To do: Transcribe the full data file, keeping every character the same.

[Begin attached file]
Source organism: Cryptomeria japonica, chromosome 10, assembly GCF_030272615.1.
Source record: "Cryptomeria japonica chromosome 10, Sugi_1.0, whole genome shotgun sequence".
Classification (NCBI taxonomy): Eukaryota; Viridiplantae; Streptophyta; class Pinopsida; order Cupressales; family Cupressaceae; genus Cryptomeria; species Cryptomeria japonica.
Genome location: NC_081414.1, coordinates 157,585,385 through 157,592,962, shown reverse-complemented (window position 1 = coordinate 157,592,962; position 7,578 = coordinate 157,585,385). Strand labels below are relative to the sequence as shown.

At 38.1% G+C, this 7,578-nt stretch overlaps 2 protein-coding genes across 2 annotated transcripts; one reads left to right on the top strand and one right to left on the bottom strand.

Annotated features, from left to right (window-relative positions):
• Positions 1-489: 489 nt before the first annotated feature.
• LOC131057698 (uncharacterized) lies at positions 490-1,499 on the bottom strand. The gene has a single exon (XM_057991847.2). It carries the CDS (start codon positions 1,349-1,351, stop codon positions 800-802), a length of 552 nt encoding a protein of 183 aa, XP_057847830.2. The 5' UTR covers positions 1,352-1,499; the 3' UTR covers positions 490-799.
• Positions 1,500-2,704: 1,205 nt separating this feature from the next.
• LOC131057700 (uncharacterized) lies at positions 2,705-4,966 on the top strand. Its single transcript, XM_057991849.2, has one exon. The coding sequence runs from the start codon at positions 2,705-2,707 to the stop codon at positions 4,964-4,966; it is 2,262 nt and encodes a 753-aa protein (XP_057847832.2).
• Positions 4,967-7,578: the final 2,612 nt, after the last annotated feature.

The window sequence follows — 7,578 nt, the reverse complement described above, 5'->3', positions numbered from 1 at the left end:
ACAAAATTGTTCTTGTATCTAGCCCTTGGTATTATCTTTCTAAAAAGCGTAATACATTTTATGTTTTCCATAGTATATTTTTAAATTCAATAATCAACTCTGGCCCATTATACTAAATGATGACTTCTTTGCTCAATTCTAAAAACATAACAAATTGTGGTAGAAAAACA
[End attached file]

Source organism: Cryptomeria japonica, chromosome 10, assembly GCF_030272615.1.
Source record: "Cryptomeria japonica chromosome 10, Sugi_1.0, whole genome shotgun sequence".
Classification (NCBI taxonomy): Eukaryota; Viridiplantae; Streptophyta; class Pinopsida; order Cupressales; family Cupressaceae; genus Cryptomeria; species Cryptomeria japonica.
Genome location: NC_081414.1, coordinates 157,585,385 through 157,592,962, shown reverse-complemented (window position 1 = coordinate 157,592,962; position 7,578 = coordinate 157,585,385). Strand labels below are relative to the sequence as shown.

At 38.1% G+C, this 7,578-nt stretch overlaps 2 protein-coding genes across 2 annotated transcripts; one reads left to right on the top strand and one right to left on the bottom strand.

Annotated features, from left to right (window-relative positions):
• Positions 1-489: 489 nt before the first annotated feature.
• LOC131057698 (uncharacterized) lies at positions 490-1,499 on the bottom strand. The gene has a single exon (XM_057991847.2). It carries the CDS (start codon positions 1,349-1,351, stop codon positions 800-802), a length of 552 nt encoding a protein of 183 aa, XP_057847830.2. The 5' UTR covers positions 1,352-1,499; the 3' UTR covers positions 490-799.
• Positions 1,500-2,704: 1,205 nt separating this feature from the next.
• LOC131057700 (uncharacterized) lies at positions 2,705-4,966 on the top strand. Its single transcript, XM_057991849.2, has one exon. The coding sequence runs from the start codon at positions 2,705-2,707 to the stop codon at positions 4,964-4,966; it is 2,262 nt and encodes a 753-aa protein (XP_057847832.2).
• Positions 4,967-7,578: the final 2,612 nt, after the last annotated feature.

The window sequence follows — 7,578 nt, the reverse complement described above, 5'->3', positions numbered from 1 at the left end:
ACAAAATTGTTCTTGTATCTAGCCCTTGGTATTATCTTTCTAAAAAGCGTAATACATTTTATGTTTTCCATAGTATATTTTTAAATTCAATAATCAACTCTGGCCCATTATACTAAATGATGACTTCTTTGCTCAATTCTAAAAACATAACAAATTGTGGTAGAAAAACA